Be silly, have fun. Watch comedy on TV rather than endless news bulletins (I LOVED Death to 2020 on Netflix), spend time with young children, throw a ball for a dog. Our brains are interconnected with our emotions and facial expressions and we often hold a lot of the stress in our faces.  Laughs or smiles can help relieve some of that tension and produce the feel good hormone serotonin.

  • Do what you love

It’s so much easier to manage periods of stress when the rest of your life is filled with stuff you love. We have the tendency to stop doing those things when we feel stressed although that is very time when we really need to. 

3. Find meaning and purpose in your life

What is really important to you? I think most of us, over the past year, can now say that there is really very little of any importance except our health and our relationships. A lot of things we used to think were important simply no longer are…

4. Be proactive

It’s helpful to acknowledge and accept your emotions during these current hard times, but it’s also important to help you foster self-discovery by asking yourself, “What can I do about a problem in my life?” If the problems seem too big to tackle, break them down into manageable pieces:

  • Move toward your goals.

 Develop some realistic goals and do something regularly — even if it seems like a small accomplishment — that enables you to move toward the things you want to accomplish. Instead of focusing on tasks that seem unachievable, ask yourself, “What’s one thing I know I can accomplish today that helps me move in the direction I want to go?”

  • Look for opportunities for self-discovery.

 People often find that they have grown in some respect as a result of a struggle. For example, after a tragedy or hardship, people have reported better relationships and a greater sense of strength, even while feeling vulnerable. That can increase their sense of self-worth and heighten their appreciation for life.

5. Embrace healthy thoughts

Keep things in perspective. How you think can play a significant part in how you feel — and how resilient you are when faced with obstacles. Try to identify areas of irrational thinking, such as a tendency to catastrophise difficulties or assume the world is out to get you, and adopt a more balanced and realistic thinking pattern. For instance, if you feel overwhelmed by a challenge, remind yourself that what happened to you isn’t an indicator of how your future will go, and that you’re not helpless. You may not be able to change a highly stressful event, but you can change how you interpret and respond to it.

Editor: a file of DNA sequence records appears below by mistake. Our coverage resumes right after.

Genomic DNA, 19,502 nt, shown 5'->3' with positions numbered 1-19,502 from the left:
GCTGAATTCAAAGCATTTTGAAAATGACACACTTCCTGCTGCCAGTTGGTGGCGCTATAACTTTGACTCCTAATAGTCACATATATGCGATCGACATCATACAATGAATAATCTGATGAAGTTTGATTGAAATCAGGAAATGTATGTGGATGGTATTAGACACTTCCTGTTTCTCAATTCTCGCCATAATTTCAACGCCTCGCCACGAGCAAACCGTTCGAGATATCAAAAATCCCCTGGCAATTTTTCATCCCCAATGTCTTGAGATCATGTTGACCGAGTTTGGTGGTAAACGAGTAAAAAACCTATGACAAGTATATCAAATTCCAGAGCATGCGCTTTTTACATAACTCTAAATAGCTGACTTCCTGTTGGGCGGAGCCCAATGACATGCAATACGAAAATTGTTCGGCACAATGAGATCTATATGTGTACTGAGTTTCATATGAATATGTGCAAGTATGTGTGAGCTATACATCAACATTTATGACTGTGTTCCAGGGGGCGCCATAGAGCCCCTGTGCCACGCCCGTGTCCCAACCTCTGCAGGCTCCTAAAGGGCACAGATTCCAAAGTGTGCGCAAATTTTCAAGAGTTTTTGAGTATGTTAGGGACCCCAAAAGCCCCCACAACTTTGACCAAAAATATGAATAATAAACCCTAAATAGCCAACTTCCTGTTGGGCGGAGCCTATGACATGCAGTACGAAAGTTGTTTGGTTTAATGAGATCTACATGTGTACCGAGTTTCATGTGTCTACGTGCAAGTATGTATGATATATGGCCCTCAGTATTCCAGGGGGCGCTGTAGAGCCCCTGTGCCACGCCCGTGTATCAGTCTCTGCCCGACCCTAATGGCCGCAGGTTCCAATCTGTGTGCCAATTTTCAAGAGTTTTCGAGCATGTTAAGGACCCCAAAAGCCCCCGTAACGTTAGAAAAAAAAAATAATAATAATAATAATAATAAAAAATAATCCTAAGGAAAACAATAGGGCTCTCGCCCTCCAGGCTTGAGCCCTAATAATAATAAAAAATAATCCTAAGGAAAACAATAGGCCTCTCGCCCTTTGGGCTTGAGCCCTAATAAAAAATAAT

• Accept change and uncertainty

Accept that change is a part of life. Certain goals or ideals may no longer be attainable as a result of adverse situations in your life. Accepting circumstances that cannot be changed can help you focus on circumstances that you can alter.

Maintain a hopeful outlook. It’s hard to be positive when life isn’t going your way. An optimistic outlook empowers you to expect that good things will happen to you. Try visualising what you want, rather than worrying about what you fear. Along the way, note any subtle ways in which you start to feel better as you deal with difficult situations.

Learn from your past. By looking back at who or what was helpful in previous times of distress, you may discover how you can respond effectively to new difficult situations. Remind yourself of where you’ve been able to find strength and ask yourself what you’ve learned from those experiences.

Need some advice and support?

If you would like to learn more about how to build resilience in your own life, or indeed any other emotional issues or life challenges and would like to talk things over in complete confidentiality, call Alison Winfield, Mindfully Well Counselling Cork on 087 9934541.


Book a counselling session today!

See also: ResilienceResilience and Getting Our Emotional Needs MetWhat is Resilience?